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International Liquidity Management: Sterilization Policy in Illiquid Financial Markets

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  • Ricardo J. Caballero

    (Massachusetts Institute of Technology)

  • Arvind Krishnamurthy

    (Northwestern University)

Abstract

During the booms that invariably precede crises in emerging economies, policy makers often struggle to limit capital flows and their expansionary consequences. The main policy tool for this task is sterilization --essentially a swap of international reserves for public bonds. However, there is an extensive debate on the effectiveness of this policy, with many arguing that it may be counterproductive once the (over-) reaction of the private sector is considered. But what forces account for the private sector's reaction remains largely unexplained. In this paper we provide a model to discuss these issues. We first demonstrate that policies to smooth expansions in anticipation of downturns can be Pareto improving in economies where domestic financial markets are underdeveloped. We then discuss the implementation of this policy via sterilization, outlining cases in which the policy succeeds and those in which it fails. Paradoxically the greatest risk of policy arises in situations where policy is most needed -- that is when financial markets are illiquid. Our mechanism is akin to the ``implicit bailout" problem, despite the fact that the central bank acts non-selectively and only intervenes through open markets; illiquidity replaces corruption and ineptitude. In addition to an appreciation of the currency and the emergence of a quasi-fiscal deficit, the private sector's reaction to sterilization may lead to an expansion rather than the wanted contraction in aggregate demand and a bias toward short term capital inflows.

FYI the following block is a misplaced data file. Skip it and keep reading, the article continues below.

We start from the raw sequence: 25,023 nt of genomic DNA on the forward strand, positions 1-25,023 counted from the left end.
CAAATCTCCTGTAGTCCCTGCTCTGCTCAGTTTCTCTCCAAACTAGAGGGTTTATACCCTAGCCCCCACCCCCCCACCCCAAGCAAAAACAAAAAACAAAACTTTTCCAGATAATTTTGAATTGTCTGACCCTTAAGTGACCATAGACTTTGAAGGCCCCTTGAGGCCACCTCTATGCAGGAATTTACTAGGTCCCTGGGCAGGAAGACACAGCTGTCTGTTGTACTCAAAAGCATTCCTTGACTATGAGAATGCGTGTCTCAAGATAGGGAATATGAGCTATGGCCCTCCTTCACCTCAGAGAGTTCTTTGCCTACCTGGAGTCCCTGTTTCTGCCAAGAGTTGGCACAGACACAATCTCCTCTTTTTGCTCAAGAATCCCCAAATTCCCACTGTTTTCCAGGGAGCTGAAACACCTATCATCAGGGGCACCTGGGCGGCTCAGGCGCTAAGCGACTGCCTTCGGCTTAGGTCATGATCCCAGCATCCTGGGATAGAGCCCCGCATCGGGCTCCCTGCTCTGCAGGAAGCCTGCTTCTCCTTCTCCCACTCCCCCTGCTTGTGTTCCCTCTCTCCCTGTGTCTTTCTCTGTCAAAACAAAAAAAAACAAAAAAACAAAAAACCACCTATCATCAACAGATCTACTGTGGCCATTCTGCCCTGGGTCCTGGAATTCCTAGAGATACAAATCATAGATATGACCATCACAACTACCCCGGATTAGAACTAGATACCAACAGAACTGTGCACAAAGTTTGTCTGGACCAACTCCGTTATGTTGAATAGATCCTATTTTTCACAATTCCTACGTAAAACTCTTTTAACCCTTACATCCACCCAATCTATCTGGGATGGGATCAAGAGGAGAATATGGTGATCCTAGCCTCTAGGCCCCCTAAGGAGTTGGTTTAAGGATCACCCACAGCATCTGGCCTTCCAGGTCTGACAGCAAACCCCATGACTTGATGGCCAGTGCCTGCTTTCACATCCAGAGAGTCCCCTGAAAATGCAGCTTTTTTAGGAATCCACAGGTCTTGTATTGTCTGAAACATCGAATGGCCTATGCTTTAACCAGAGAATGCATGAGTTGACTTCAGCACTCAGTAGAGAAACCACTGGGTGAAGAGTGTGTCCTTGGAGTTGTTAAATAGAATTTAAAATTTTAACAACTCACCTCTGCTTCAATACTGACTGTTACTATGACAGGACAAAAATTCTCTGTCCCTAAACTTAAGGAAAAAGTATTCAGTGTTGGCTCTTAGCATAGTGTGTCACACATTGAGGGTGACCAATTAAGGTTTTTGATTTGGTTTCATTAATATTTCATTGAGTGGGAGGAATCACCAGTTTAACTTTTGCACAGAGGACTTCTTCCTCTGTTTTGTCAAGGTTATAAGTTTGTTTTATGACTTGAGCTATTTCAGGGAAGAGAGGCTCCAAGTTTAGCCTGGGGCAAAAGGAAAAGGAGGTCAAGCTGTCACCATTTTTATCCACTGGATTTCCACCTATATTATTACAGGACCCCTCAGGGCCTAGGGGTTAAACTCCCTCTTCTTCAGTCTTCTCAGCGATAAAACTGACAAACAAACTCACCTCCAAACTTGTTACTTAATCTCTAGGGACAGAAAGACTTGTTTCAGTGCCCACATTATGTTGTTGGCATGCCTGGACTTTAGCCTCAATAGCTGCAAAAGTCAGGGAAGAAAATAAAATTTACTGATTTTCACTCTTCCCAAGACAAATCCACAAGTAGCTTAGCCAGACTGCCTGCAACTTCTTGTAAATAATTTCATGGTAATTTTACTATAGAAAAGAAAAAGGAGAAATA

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Bibliographic Info

Paper provided by Econometric Society in its series Econometric Society World Congress 2000 Contributed Papers with number 1700.

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Date of creation: 01 Aug 2000
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Handle: RePEc:ecm:wc2000:1700

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  1. Kiyotaki, Nobuhiro & Moore, John, 1997. "Credit Cycles," Journal of Political Economy, University of Chicago Press, vol. 105(2), pages 211-48, April.